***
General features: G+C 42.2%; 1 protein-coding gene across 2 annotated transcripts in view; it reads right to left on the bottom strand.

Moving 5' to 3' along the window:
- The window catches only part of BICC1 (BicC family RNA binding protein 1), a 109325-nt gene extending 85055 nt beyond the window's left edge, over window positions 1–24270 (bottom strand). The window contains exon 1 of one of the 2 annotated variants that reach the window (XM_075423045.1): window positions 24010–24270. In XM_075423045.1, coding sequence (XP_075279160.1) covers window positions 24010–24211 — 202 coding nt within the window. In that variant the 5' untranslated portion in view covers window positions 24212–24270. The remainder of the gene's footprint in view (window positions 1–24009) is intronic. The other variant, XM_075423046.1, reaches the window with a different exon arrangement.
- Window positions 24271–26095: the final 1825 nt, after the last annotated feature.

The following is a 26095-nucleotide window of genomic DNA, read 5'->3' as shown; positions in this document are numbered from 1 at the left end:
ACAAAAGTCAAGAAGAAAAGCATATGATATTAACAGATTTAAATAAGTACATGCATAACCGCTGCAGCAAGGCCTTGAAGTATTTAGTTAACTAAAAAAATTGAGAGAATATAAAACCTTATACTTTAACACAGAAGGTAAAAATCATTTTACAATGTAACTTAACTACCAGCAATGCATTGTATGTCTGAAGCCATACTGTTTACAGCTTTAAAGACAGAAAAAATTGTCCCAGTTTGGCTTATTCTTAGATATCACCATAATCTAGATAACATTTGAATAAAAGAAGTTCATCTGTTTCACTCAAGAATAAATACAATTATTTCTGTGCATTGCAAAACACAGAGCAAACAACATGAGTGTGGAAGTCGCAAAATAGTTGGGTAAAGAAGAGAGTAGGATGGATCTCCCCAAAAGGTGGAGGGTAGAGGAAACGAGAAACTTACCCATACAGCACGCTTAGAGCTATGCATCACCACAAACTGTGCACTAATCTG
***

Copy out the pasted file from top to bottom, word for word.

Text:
General features: G+C 42.2%; 1 protein-coding gene across 2 annotated transcripts in view; it reads right to left on the bottom strand.

Moving 5' to 3' along the window:
- The window catches only part of BICC1 (BicC family RNA binding protein 1), a 109325-nt gene extending 85055 nt beyond the window's left edge, over window positions 1–24270 (bottom strand). The window contains exon 1 of one of the 2 annotated variants that reach the window (XM_075423045.1): window positions 24010–24270. In XM_075423045.1, coding sequence (XP_075279160.1) covers window positions 24010–24211 — 202 coding nt within the window. In that variant the 5' untranslated portion in view covers window positions 24212–24270. The remainder of the gene's footprint in view (window positions 1–24009) is intronic. The other variant, XM_075423046.1, reaches the window with a different exon arrangement.
- Window positions 24271–26095: the final 1825 nt, after the last annotated feature.

The following is a 26095-nucleotide window of genomic DNA, read 5'->3' as shown; positions in this document are numbered from 1 at the left end:
ACAAAAGTCAAGAAGAAAAGCATATGATATTAACAGATTTAAATAAGTACATGCATAACCGCTGCAGCAAGGCCTTGAAGTATTTAGTTAACTAAAAAAATTGAGAGAATATAAAACCTTATACTTTAACACAGAAGGTAAAAATCATTTTACAATGTAACTTAACTACCAGCAATGCATTGTATGTCTGAAGCCATACTGTTTACAGCTTTAAAGACAGAAAAAATTGTCCCAGTTTGGCTTATTCTTAGATATCACCATAATCTAGATAACATTTGAATAAAAGAAGTTCATCTGTTTCACTCAAGAATAAATACAATTATTTCTGTGCATTGCAAAACACAGAGCAAACAACATGAGTGTGGAAGTCGCAAAATAGTTGGGTAAAGAAGAGAGTAGGATGGATCTCCCCAAAAGGTGGAGGGTAGAGGAAACGAGAAACTTACCCATACAGCACGCTTAGAGCTATGCATCACCACAAACTGTGCACTAATCTG